You will have noticed by now that in every place we have visited I tried to see at least some of those parts of the picture, which the publicity machine of the tourist industry doesn't want to know. After leaving Colombo and the island of Ceylon behind, the rest of the journey was all "downhill". The closer the ship was approaching the Australian continent, the faster the days seemed to be passing and when the Otranto tied up in the Port of Fremantle I wasn't at all sorry to have at least the longest part of the sea journey behind me. I am, after all, a native of a landlocked country and, while I can appreciate the magic and romance of "life on the ocean wave" in words and pictures, three weeks or more of the real thing is for me more than enough. In the port of Fremantle Jean and I have decided against a rushed trip by bus to take in the sights of the city. Instead we just climbed a grassy hillock topped by the Cenotaph and there laid down on an unbelievable, mattress-like lawn and went to sleep for the first time in weeks on a bed that didn't move.

It is because we gave Fremantle a miss, that I took my first look at a European settlement in Australia at Largs Bay near Port of Adelaide. And my first impression was that "these people, it seems, don't intend to stay here very long". Apart from a small proportion of the houses that I saw, which were built using weatherboard, there was nothing in sight but fibro board, asbestos and plaster sheeting, corrugated iron roofs and chicken-wire fences. Some of the wartime temporary camps in Europe and especially in Britain had more of an air of permanency about them than this. Of course, later, as I walked through some of the inner city streets in Melbourne, the architecture was more imposing, but I dare say that even in Melbourne and elsewhere the family housing in the ‘50s was almost exclusively constructed in a style which I hereby name "Largs Bay Classic".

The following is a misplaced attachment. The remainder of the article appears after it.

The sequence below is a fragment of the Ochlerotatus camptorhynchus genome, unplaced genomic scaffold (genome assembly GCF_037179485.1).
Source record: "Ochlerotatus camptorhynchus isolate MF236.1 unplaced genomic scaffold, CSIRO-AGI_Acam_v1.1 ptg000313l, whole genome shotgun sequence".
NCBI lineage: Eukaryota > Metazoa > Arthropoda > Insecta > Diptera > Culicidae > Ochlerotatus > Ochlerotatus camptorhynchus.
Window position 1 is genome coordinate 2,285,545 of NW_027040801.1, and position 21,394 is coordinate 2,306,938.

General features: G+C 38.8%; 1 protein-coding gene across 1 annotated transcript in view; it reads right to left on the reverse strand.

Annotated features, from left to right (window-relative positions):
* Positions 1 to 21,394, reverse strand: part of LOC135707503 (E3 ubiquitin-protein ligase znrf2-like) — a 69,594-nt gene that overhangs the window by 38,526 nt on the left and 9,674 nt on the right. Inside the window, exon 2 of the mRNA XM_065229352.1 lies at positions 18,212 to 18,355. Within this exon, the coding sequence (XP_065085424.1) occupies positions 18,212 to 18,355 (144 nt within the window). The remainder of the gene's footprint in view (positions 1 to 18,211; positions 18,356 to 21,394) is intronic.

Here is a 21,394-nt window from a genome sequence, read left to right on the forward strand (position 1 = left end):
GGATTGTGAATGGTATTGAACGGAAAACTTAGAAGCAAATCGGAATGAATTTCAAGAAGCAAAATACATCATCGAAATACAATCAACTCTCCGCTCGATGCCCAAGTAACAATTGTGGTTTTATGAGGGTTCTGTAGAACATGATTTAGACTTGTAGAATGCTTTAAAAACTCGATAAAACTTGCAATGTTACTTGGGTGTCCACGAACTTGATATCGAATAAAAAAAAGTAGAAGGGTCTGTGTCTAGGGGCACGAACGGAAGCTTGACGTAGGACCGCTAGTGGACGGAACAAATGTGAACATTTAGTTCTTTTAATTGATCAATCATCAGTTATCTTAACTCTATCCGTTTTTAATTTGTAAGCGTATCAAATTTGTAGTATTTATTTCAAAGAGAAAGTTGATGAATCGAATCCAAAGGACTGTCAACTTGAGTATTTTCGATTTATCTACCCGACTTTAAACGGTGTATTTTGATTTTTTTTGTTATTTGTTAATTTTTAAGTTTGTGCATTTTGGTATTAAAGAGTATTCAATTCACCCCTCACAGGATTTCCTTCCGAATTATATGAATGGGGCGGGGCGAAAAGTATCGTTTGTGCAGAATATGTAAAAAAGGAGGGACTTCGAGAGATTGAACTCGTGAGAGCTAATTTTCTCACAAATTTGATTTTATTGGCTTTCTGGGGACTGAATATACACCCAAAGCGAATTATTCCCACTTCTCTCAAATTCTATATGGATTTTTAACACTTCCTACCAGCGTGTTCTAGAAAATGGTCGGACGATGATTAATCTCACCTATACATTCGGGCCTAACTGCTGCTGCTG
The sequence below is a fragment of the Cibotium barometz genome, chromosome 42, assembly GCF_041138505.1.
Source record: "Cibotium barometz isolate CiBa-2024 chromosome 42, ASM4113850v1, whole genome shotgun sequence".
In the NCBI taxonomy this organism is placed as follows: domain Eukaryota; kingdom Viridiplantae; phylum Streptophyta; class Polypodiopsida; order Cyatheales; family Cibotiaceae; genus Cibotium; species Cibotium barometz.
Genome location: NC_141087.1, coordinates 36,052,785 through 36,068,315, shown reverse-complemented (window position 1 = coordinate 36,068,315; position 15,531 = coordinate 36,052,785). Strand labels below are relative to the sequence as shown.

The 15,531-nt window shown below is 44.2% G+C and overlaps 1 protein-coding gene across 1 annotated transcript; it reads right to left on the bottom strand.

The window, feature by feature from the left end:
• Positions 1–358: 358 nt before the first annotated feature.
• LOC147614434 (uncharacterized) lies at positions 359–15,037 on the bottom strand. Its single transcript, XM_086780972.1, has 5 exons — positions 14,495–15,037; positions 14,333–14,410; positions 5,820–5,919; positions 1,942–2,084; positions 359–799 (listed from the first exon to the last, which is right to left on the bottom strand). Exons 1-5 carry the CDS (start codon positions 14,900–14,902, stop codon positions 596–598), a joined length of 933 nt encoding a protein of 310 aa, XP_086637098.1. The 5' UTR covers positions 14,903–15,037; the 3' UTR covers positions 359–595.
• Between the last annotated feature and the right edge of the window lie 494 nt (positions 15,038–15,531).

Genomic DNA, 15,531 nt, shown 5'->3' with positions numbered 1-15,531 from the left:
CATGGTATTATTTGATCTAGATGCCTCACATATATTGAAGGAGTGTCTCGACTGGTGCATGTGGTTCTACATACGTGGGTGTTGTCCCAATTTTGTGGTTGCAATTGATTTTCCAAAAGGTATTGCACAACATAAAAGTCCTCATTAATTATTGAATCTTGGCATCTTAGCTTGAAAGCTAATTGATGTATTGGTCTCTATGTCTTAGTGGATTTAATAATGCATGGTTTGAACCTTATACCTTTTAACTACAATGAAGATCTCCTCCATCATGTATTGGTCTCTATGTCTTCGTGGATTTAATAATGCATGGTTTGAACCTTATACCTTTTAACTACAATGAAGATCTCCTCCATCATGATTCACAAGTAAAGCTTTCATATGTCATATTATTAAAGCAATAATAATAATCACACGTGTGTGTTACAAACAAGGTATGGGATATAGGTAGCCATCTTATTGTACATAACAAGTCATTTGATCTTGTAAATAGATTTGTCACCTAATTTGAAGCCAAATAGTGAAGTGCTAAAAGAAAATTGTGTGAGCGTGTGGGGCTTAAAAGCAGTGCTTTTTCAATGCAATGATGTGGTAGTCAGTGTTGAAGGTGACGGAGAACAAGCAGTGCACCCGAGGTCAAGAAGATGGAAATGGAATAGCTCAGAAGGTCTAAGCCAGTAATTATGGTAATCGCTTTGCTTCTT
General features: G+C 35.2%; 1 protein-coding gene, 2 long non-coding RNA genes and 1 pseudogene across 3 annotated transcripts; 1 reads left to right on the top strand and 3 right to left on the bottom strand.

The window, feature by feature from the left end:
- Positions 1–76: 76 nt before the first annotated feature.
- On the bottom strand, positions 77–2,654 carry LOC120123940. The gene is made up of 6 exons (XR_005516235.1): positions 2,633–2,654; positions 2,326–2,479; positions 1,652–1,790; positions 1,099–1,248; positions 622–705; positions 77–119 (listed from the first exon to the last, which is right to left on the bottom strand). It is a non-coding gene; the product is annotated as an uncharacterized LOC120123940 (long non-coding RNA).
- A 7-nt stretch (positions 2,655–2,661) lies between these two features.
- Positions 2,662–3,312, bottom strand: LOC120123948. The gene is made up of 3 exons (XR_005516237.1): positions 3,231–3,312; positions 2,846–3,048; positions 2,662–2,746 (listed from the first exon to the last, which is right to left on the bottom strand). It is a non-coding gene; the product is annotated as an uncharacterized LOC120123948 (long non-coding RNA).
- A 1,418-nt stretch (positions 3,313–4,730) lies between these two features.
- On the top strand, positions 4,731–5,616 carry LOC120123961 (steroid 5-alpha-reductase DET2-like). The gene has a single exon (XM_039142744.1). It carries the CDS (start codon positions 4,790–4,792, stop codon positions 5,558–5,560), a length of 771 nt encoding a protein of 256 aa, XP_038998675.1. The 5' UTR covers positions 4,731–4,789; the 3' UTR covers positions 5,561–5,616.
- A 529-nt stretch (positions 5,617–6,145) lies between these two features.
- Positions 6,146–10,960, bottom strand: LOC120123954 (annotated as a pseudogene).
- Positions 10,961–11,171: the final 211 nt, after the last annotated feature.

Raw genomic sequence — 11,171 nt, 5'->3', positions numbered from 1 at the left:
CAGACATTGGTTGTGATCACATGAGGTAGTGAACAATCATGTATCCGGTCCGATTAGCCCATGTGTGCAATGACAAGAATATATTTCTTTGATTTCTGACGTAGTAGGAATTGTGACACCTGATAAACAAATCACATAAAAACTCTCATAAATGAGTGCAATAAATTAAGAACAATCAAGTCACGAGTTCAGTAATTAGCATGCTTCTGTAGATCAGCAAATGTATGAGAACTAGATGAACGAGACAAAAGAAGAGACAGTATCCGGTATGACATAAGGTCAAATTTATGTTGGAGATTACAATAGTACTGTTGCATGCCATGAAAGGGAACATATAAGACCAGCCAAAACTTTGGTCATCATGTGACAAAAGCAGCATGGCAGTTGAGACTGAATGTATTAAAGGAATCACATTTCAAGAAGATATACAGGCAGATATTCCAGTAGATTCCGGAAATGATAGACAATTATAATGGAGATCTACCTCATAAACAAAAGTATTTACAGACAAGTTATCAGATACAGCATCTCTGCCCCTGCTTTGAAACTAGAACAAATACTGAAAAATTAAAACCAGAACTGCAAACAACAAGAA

Our departure from England in early spring and now the arrival in Australia in mid-autumn meant that we have missed out on summer that year. Well, not really… it's just that our summer 1952 was compressed into approximately two weeks, the time it took our ship to cross the tropical latitudes. If our journey had been shifted in time just a couple of months either forward or back, the rapid change from European winter to Australian summer, or the reverse, would have been harder to take. As it was, our acclimatisation was not accompanied by any problems that I remember. The main thing that helped smooth our transition into Australian climate was the fact that our first home under the Southern Cross was in Tasmania.

After an all-important visit to the Melbourne offices of the English, Scottish and Australian Bank, where I picked up – in Australian currency – the £25 (25 pounds sterling), which the Czechoslovak Refugee Relief Fund in London deposited for us as a sort of "kick-start money", we boarded a Bass Strait ferry, a small steamer named "Taroona", for the last short sea-leg of our long journey to the end of the Earth, Tasmania.

It was only an overnight trip, but it left two indelible memories, which are still with us. The first is the fine evening meal we enjoyed while the ship was still sailing through Port Phillip Bay. We got a chance to see that food again briefly as it went overboard into the rough waters of the Bass Strait. The other is the awful feeling, which all mal-de-mer sufferers find impossible to describe satisfactorily. I can't even say that you have to experience it for yourself, because I don't hate anybody that much.

After leaving the "Taroona" - without a backward glance - in Devonport, the rest of the journey was by train to Hobart. Without losing any time sightseeing, we were picked up by a company car and taken to our new "home", Maydena, close to the source of the River Derwent. Hobart wasn't going anywhere, there would be plenty of chances to take a closer look at it.

Perhaps this is a good place to end this chapter of my story.
Milan Lorman
Life's journey of an uninteresting man
By Milan Lorman

© 2006 Milan Lorman